Ten paratroopers of the U.S. Army's 82nd Airborne Division were injured yesterday when their helicopter crashed in thick jungle while on joint training maneuvers with the Honduran armed forces. No one was killed, the U.S. military command here said. The injured men were taken to Palmerola Air Base, center of U.S. military operations in Honduras. Two underwent surgery but all 10 were reported in good to excellent condition. Gary Hovatter, public relations director for the U.S. military in Honduras, today said five or six of the 10 soldiers could be released to light duty.
NEWS
September 29, 2014 | By Michael Matza, Inquirer Staff Writer
MACUELIZO, Honduras - "My dad died. I don't know my mother," said Gilberto Perdomo, 22, as he slalomed a white minivan around potholes on a rutted dirt road. Nicknamed "Chango," Spanish slang for monkey , Perdomo is among the oldest orphans at Amigos de Jesus, a children's home created here by a Catholic priest, a dedicated lay couple, and with faith-driven support - all from greater Philadelphia. The Christian cross atop the hill at the Honduran home's 42-acre campus is a Villanova University creation.
NEWS
March 19, 1988 | From Inquirer Wire Services Inquirer staff writer Loretta Tofani contributed to this article
U.S. infantry and paratroop units fanned out around Honduras for exercises yesterday, and U.S. officials said that they were staying well away from combat zones along the Nicaraguan-Honduran border and that the operation might be over within 10 days. But Honduran President Jose Azcona Hoyo has formally requested U.S. helicopters to ferry his troops to the border region, Reagan administration officials in Washington told United Press International last night. The officials said that it was understood that President Reagan would have to decide whether to grant the request, and that any helicopters to be used would come from the U.S. Southern Command in Panama.
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NEWS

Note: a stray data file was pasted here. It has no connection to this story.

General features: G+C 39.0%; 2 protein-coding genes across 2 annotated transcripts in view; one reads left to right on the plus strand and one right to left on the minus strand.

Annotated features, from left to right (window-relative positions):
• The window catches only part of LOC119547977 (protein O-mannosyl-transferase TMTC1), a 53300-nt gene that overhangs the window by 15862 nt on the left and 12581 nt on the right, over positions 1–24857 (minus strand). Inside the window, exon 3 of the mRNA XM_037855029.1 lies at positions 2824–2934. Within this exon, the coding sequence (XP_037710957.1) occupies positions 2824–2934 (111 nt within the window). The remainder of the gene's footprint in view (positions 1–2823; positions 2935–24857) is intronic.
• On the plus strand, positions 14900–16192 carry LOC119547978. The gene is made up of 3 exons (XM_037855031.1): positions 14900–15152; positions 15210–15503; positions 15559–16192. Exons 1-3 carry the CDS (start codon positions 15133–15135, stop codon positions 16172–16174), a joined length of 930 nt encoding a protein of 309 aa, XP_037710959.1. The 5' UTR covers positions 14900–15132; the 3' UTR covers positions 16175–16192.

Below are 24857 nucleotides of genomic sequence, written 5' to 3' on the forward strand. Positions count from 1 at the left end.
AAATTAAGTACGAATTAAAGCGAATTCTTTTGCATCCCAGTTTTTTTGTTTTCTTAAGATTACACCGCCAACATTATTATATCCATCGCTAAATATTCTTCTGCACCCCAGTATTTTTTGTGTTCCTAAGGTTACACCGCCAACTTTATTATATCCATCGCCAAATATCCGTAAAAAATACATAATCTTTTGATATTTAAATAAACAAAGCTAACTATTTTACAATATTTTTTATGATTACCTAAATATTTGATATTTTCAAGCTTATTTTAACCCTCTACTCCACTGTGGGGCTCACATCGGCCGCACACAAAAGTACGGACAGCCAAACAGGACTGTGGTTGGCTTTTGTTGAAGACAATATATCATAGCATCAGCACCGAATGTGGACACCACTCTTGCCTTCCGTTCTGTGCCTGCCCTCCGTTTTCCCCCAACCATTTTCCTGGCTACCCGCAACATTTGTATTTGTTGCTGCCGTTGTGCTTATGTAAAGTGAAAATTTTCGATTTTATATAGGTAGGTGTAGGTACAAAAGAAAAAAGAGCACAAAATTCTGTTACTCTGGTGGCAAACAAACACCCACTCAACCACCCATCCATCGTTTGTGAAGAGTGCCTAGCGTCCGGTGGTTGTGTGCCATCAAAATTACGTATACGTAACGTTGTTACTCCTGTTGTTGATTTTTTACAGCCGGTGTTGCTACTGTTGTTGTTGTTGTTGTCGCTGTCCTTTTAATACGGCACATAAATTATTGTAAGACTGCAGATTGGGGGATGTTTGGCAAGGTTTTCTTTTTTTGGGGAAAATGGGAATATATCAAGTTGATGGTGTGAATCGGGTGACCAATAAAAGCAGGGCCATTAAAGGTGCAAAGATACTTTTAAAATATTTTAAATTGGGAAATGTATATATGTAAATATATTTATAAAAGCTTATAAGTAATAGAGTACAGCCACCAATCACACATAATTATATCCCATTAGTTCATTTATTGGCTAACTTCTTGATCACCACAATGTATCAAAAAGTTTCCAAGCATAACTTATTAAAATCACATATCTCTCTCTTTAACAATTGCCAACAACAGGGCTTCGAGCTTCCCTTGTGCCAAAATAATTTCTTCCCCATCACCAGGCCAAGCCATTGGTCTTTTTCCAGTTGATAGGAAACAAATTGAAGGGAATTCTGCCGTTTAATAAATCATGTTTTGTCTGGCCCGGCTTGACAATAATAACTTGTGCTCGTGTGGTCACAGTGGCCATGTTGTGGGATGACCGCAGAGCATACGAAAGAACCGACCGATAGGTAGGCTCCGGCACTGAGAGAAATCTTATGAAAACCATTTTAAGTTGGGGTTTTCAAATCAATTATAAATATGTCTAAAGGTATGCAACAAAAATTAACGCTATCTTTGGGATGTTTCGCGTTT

October 21, 2014 | By Michael Matza, Inquirer Staff Writer
Seated at the defense table in U.S. Immigration Court in Philadelphia, the 10-year-old looked down at his feet, which barely reached the floor. Coal-eyed, he resembled a Latino Dennis the Menace, with a "fauxhawk" instead of a cowlick and clad in a shirt that read: Last name: Maker. First name: Trouble. Having entered the U.S. illegally eight months ago, the boy, Carlos, was arrested on the Texas border, given a notice to appear in court to face deportation, and sent to live with his mother in Kensington while his case plays out. As with other juveniles in this article, The Inquirer agreed to use only his first name.
NEWS
October 4, 2014
ISSUE | ISIS ET AL Try containment Trudy Rubin, not surprisingly, has it just right regarding how to deal with the Islamic State, and more broadly the entire issue of violent destabilization, by suggesting that the long-term solution is not military ("Can Obama achieve his objectives in battle with ISIS?" Sept. 28). Limiting terrorism so effectively that it becomes of little concern requires creating an environment in which people are less desperate. As the rich get richer and the poor poorer, as the haves have more and the have-nots have even less, as the free abuse their liberty and the exploited see decreasing opportunity, the only direction in which the world will go is toward horrific environments.
NEWS
September 29, 2014 | By Michael Matza, Inquirer Staff Writer
MACUELIZO, Honduras - "My dad died. I don't know my mother," said Gilberto Perdomo, 22, as he slalomed a white minivan around potholes on a rutted dirt road. Nicknamed "Chango," Spanish slang for monkey , Perdomo is among the oldest orphans at Amigos de Jesus, a children's home created here by a Catholic priest, a dedicated lay couple, and with faith-driven support - all from greater Philadelphia. The Christian cross atop the hill at the Honduran home's 42-acre campus is a Villanova University creation.
NEWS
September 13, 2014 | By Michael Matza, Inquirer Staff Writer